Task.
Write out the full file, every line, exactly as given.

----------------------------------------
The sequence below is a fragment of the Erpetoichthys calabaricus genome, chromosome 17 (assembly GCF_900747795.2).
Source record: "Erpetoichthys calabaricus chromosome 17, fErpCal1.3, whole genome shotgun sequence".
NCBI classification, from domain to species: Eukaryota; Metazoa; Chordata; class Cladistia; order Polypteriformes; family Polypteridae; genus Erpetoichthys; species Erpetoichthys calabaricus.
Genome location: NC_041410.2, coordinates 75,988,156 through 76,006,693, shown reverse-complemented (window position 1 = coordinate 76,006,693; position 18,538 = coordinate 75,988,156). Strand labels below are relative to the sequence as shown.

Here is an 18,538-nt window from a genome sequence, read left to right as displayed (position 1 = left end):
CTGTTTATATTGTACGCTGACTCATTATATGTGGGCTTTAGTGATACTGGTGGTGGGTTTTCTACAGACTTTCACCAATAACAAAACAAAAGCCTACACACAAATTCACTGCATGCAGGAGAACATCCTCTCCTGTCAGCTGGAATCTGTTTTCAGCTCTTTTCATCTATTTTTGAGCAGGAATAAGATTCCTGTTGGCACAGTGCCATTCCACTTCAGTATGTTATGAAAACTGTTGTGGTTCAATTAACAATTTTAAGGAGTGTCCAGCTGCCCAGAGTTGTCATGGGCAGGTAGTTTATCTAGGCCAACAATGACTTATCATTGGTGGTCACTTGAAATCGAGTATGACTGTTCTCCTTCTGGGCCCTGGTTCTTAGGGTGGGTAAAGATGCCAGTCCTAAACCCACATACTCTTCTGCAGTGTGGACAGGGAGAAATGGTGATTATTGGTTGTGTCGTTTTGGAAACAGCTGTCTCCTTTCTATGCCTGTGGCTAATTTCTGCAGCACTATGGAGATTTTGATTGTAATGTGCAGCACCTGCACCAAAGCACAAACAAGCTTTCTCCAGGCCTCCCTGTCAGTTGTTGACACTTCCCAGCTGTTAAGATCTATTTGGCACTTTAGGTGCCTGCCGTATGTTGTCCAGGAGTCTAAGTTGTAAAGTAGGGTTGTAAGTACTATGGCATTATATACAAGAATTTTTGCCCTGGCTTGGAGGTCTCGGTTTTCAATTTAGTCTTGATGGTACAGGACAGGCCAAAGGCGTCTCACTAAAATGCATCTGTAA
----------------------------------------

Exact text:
The sequence below is a fragment of the Erpetoichthys calabaricus genome, chromosome 17 (assembly GCF_900747795.2).
Source record: "Erpetoichthys calabaricus chromosome 17, fErpCal1.3, whole genome shotgun sequence".
NCBI classification, from domain to species: Eukaryota; Metazoa; Chordata; class Cladistia; order Polypteriformes; family Polypteridae; genus Erpetoichthys; species Erpetoichthys calabaricus.
Genome location: NC_041410.2, coordinates 75,988,156 through 76,006,693, shown reverse-complemented (window position 1 = coordinate 76,006,693; position 18,538 = coordinate 75,988,156). Strand labels below are relative to the sequence as shown.

Here is an 18,538-nt window from a genome sequence, read left to right as displayed (position 1 = left end):
CTGTTTATATTGTACGCTGACTCATTATATGTGGGCTTTAGTGATACTGGTGGTGGGTTTTCTACAGACTTTCACCAATAACAAAACAAAAGCCTACACACAAATTCACTGCATGCAGGAGAACATCCTCTCCTGTCAGCTGGAATCTGTTTTCAGCTCTTTTCATCTATTTTTGAGCAGGAATAAGATTCCTGTTGGCACAGTGCCATTCCACTTCAGTATGTTATGAAAACTGTTGTGGTTCAATTAACAATTTTAAGGAGTGTCCAGCTGCCCAGAGTTGTCATGGGCAGGTAGTTTATCTAGGCCAACAATGACTTATCATTGGTGGTCACTTGAAATCGAGTATGACTGTTCTCCTTCTGGGCCCTGGTTCTTAGGGTGGGTAAAGATGCCAGTCCTAAACCCACATACTCTTCTGCAGTGTGGACAGGGAGAAATGGTGATTATTGGTTGTGTCGTTTTGGAAACAGCTGTCTCCTTTCTATGCCTGTGGCTAATTTCTGCAGCACTATGGAGATTTTGATTGTAATGTGCAGCACCTGCACCAAAGCACAAACAAGCTTTCTCCAGGCCTCCCTGTCAGTTGTTGACACTTCCCAGCTGTTAAGATCTATTTGGCACTTTAGGTGCCTGCCGTATGTTGTCCAGGAGTCTAAGTTGTAAAGTAGGGTTGTAAGTACTATGGCATTATATACAAGAATTTTTGCCCTGGCTTGGAGGTCTCGGTTTTCAATTTAGTCTTGATGGTACAGGACAGGCCAAAGGCGTCTCACTAAAATGCATCTGTAA